Fintan O’Toole: Public interest, private initiative – what must change

‘There is a myth of the self-made man, the rugged individualist who succeeds in building an empire in spite of the nanny State’

I have never taken LSD but Irish politics reminds me that I don’t need to. The flashbacks to bad trips keep coming without chemical assistance.

A litigious Irish tycoon dominates a large part of business life. A governing party that has had financial links to the tycoon. A publicly owned financial scheme which can be of great benefit to the tycoon. Some Opposition TDs who suspect, rightly or wrongly, an uncomfortable closeness between the tycoon and the governing party. Concerns that the tycoon may have been able to get more access to public resources than others. Fierce denials and legal actions. Stonewalling, stonewalling, stonewalling from ministers. And, eventually, an inquiry.

Yes, indeed, it's 1989. Phil Collins songs are polluting the airwaves and Indiana Jones is cutting a swathe through exotic natives. The tycoon is Larry Goodman, whose beef empire accounted for almost 5 per cent of Irish GDP. Charles Haughey was in power. The relevant public money was in a thing called the export credit insurance scheme, which underwrote with State funds private exports to (among other places) Saddam Hussein's Iraq. And all the rest of it is pretty much the same as recent months in relation to Denis O'Brien, IBRC and Siteserv.

There is one very important difference: allegations against Goodman’s companies included some that involved illegal activities including fraud and tax evasion. (These turned out to be accurate, though Larry Goodman himself was never found to have personal knowledge of them.) There are no allegations of illegality in relation to O’Brien who, as far as we know, merely pursued legitimate business interests. What is striking, rather, is the way the so-called democratic system dealt with both of these episodes – a quarter of a century has changed nothing.


At the heart of this problem is the nature of Irish private fortunes. There is a myth of the self-made man, the rugged individualist who succeeds in building an empire in spite of the nanny state.

In reality, the typical Irish private fortune comes from gaining access to public resources of one kind or another. Goodman’s fortune in the 1980s was built on his brilliant and relentless use of the massive EU and State subsidies available to the beef industry. The typical Irish fortune in the 1990s and early 2000s was built on property development and dependent on dubious public decisions to rezone land, massive tax subsidies and a “private” banking system whose risks were underwritten by innocent citizens.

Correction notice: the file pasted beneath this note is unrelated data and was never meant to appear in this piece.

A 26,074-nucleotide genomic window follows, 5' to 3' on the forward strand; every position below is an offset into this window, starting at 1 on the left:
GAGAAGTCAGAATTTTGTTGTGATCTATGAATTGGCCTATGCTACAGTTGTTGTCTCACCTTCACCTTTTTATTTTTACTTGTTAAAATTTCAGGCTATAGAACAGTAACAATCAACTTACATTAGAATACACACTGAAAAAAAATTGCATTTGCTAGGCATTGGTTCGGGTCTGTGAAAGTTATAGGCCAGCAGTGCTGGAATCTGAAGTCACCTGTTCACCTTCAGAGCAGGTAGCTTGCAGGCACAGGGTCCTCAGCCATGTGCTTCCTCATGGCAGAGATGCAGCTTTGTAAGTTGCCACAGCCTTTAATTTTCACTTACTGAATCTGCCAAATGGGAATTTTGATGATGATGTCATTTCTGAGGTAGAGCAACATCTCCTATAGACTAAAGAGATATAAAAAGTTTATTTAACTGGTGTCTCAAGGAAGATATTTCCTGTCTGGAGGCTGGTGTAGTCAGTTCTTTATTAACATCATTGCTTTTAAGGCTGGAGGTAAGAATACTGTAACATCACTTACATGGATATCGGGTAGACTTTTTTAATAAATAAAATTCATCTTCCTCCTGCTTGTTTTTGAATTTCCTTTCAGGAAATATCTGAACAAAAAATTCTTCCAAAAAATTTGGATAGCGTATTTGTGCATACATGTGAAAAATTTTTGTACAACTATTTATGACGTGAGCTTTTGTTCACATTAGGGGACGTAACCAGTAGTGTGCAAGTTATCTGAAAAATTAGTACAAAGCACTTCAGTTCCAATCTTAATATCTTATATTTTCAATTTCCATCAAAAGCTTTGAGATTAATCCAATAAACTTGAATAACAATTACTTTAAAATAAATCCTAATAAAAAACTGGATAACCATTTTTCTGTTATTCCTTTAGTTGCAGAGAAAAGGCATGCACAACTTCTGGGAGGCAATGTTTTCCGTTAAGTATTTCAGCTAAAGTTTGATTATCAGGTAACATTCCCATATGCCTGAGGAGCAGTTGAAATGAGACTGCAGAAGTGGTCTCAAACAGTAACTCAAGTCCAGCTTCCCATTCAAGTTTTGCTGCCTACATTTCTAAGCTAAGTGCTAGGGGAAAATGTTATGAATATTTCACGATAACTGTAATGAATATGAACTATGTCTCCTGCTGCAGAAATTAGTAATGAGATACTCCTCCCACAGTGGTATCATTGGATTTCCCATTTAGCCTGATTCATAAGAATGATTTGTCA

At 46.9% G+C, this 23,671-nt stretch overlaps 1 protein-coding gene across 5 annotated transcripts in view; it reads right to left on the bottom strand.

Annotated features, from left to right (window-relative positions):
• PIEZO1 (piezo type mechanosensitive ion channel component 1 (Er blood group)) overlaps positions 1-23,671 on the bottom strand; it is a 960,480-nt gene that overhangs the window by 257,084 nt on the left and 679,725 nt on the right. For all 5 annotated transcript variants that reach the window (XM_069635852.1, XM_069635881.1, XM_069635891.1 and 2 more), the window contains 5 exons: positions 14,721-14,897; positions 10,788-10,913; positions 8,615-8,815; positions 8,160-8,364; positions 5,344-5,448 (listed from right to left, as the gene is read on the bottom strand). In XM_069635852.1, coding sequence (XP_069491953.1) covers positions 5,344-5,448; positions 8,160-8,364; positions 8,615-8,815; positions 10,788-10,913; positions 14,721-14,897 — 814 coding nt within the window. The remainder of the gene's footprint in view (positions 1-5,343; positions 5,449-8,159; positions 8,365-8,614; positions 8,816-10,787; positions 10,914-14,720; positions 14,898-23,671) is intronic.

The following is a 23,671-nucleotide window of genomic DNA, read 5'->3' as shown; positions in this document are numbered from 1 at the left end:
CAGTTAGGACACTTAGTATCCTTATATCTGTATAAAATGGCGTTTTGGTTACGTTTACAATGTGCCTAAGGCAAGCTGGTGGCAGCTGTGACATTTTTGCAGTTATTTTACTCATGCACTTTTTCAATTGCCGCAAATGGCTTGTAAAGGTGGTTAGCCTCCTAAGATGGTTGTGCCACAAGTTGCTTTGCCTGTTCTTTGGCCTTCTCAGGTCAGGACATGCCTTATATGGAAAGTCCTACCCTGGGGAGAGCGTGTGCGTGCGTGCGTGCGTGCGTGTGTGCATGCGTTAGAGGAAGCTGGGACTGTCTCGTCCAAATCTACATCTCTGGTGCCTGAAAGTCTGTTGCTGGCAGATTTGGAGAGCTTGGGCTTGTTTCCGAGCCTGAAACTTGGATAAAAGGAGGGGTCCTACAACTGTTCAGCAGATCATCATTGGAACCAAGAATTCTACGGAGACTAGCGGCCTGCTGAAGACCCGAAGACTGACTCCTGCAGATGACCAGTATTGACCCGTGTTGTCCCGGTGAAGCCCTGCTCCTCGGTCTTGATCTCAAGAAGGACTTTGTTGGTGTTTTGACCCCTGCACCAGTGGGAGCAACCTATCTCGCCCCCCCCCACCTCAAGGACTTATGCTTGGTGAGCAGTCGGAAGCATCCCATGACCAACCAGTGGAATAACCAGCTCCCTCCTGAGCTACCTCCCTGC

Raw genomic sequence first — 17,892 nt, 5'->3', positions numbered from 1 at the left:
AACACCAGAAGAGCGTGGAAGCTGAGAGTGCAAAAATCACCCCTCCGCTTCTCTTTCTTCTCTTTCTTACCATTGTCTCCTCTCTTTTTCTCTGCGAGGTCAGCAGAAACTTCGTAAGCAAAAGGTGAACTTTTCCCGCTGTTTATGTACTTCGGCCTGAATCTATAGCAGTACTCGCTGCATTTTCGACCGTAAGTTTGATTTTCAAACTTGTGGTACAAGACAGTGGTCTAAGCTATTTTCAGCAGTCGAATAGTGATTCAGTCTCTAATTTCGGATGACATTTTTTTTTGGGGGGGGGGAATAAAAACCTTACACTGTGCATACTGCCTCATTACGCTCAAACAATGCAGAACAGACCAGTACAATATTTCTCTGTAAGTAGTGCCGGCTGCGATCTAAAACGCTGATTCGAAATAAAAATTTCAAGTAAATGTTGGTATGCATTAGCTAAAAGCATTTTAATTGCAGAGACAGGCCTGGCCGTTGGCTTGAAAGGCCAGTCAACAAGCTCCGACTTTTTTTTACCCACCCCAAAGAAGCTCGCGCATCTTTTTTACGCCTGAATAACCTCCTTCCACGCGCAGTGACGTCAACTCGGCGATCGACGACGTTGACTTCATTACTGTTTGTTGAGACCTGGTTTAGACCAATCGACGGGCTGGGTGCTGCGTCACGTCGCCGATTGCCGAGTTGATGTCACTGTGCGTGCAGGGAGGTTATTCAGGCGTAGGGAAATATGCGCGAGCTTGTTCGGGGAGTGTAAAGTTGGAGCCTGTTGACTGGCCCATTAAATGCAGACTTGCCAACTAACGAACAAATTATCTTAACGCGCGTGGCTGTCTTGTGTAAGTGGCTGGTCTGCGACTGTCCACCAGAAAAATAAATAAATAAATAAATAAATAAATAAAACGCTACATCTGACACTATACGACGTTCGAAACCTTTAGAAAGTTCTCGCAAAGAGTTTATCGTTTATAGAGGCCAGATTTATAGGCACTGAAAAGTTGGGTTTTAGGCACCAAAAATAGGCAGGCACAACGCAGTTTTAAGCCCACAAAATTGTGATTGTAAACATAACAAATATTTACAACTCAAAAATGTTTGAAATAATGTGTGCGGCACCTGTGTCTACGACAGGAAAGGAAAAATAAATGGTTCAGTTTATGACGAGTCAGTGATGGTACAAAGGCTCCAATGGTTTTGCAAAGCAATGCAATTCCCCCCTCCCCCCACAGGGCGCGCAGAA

Mobile phone licence

O’Brien’s own fortune is in this sense typical. He began his accumulation of capital by gaining access to three public resources. The first was the radio licence for 98FM. The second was the ability of his first phone company,

Esat Telecom

, to piggyback on the publicly funded State phone infrastructure without bearing any of the underlying costs.

The third, of course, was winning the State's immensely valuable second mobile phone licence with help from then minister Michael Lowry. Much of O'Brien's subsequent investment is outside Ireland but he has continued (legitimately) to seize opportunities to gain control of resources owned by the State: Topaz and Siteserv were in effective public ownership when he acquired them.

Part of the point here is that Ireland doesn’t have enough genuinely private business. If you take away the immense transnational corporate sector on the one hand and what we might call the public private sector based on gaining access to public resources on the other, we are left with an underdeveloped field of true private entrepreneurship. The small and medium enterprises where genuine get-up-and-go individualism thrives are always an afterthought in official policy.

But the other half of this point is that Ireland doesn’t have enough public business either. What we get in our unhealthy intertwining of public and private is a weakening of both sides. When leading entrepreneurs see their primary opportunities for building fortunes as lying in the control of public licences, public decisions and public resources, the pressure on the State to bend itself to their desires is enormous.

Political trust

And the State has been unable to resist that pressure. Time and again, it gives the tycoons what they want. In every decade this leads to a crisis of political trust. Goodman’s success in shaping State policy to his own demands led us into the era of inquiries, investigations and tribunals and to a loss of trust in the State itself. The success of the golden circle of developers, bankers and landowners in shaping physical, economic and political realities gave us the catastrophic collapse and the loss of State sovereignty. And now Michael Noonan’s Burkean (Ray, not Edmund) stonewalling on Siteserv has revealed to citizens that the “democratic revolution” that was supposed to respond to the causes of that collapse was a hoax.

These crises will keep erupting until we have a democracy in which the State encourages private initiative, defends the public interest and, most importantly, knows the difference between them.